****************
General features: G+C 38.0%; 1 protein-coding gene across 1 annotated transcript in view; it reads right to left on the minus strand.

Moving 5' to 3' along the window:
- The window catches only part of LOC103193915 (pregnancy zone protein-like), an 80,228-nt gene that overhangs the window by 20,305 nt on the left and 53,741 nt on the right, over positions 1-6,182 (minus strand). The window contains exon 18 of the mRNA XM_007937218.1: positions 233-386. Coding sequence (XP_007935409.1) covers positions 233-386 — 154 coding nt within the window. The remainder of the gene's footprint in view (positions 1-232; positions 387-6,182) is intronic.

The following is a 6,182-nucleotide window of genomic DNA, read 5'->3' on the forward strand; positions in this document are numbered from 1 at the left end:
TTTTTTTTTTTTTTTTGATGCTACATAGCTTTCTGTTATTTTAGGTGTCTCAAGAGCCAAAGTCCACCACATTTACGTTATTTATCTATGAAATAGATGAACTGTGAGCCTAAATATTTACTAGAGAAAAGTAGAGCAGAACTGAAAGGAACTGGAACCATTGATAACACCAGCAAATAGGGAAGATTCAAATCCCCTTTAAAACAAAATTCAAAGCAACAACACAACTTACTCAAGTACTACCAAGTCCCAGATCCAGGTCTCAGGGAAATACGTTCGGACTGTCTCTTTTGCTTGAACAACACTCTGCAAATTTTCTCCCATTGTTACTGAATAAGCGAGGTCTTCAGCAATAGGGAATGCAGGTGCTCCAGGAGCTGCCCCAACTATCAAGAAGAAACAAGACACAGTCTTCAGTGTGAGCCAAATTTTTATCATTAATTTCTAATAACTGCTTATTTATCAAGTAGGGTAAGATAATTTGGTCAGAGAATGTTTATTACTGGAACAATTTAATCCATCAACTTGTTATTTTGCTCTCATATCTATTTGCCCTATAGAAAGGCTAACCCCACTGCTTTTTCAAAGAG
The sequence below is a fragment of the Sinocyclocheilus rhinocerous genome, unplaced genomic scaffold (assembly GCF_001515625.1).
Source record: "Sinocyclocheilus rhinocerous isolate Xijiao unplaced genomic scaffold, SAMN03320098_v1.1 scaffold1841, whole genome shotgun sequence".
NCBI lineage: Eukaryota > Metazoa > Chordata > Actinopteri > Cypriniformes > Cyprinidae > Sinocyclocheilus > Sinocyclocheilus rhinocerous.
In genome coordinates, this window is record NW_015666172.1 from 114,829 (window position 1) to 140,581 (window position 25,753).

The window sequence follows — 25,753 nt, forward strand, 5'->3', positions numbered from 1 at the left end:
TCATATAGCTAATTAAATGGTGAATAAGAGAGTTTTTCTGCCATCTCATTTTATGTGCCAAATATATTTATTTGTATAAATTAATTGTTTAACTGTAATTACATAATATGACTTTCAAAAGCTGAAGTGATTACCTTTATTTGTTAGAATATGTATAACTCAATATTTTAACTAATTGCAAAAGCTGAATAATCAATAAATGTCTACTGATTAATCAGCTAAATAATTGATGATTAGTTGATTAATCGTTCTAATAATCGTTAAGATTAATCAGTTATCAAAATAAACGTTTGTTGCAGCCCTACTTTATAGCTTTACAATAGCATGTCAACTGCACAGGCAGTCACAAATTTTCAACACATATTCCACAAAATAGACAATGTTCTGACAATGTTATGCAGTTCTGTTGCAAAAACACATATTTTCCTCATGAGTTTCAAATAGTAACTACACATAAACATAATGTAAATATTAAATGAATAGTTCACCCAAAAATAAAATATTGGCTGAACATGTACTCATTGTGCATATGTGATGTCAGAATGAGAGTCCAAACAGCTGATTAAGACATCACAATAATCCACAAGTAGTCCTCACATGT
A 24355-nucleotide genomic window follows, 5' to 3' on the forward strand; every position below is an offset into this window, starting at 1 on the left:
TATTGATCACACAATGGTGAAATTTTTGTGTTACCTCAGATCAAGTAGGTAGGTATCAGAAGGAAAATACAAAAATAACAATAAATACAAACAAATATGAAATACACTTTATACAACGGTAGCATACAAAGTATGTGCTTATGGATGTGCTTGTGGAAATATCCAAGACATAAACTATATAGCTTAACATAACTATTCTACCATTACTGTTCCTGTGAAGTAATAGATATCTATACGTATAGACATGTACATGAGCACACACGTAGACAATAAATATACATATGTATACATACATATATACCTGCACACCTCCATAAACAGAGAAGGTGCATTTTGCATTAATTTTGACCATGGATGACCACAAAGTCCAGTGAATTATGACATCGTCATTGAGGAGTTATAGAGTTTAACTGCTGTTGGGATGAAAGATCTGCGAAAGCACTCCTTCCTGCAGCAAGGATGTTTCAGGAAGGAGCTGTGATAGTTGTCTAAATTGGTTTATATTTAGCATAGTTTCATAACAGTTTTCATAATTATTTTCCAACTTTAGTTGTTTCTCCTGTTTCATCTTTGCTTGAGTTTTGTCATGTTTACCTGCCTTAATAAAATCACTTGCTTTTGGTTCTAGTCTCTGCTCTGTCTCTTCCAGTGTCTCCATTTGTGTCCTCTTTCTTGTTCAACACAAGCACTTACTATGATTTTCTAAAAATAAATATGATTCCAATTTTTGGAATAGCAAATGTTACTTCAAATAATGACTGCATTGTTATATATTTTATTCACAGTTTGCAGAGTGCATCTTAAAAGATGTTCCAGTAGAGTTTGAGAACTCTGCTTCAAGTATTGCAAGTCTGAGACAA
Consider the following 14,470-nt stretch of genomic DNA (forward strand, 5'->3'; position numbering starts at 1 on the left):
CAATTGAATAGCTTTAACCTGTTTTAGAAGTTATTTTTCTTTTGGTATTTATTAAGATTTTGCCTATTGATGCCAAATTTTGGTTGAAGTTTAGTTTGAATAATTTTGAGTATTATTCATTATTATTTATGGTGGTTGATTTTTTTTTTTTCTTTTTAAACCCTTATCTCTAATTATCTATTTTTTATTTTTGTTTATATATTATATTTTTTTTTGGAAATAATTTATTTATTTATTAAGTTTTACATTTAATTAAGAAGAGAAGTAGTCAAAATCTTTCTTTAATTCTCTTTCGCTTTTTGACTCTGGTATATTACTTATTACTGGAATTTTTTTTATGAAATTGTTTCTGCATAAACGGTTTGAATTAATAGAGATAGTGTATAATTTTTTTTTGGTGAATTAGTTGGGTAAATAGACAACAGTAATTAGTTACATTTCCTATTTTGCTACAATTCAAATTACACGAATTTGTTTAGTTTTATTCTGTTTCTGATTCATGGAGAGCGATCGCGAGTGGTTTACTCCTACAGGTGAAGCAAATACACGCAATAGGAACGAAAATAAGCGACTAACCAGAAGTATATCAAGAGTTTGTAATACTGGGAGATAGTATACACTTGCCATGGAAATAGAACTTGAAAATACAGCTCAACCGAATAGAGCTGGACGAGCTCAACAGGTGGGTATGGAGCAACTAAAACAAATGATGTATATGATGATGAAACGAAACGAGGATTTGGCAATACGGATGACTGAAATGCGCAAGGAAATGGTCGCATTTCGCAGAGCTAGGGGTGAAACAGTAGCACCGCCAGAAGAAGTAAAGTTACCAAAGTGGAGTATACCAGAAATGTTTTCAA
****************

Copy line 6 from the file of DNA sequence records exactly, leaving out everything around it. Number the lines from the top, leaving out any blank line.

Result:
The sequence below is a fragment of the Sinocyclocheilus rhinocerous genome, unplaced genomic scaffold (assembly GCF_001515625.1).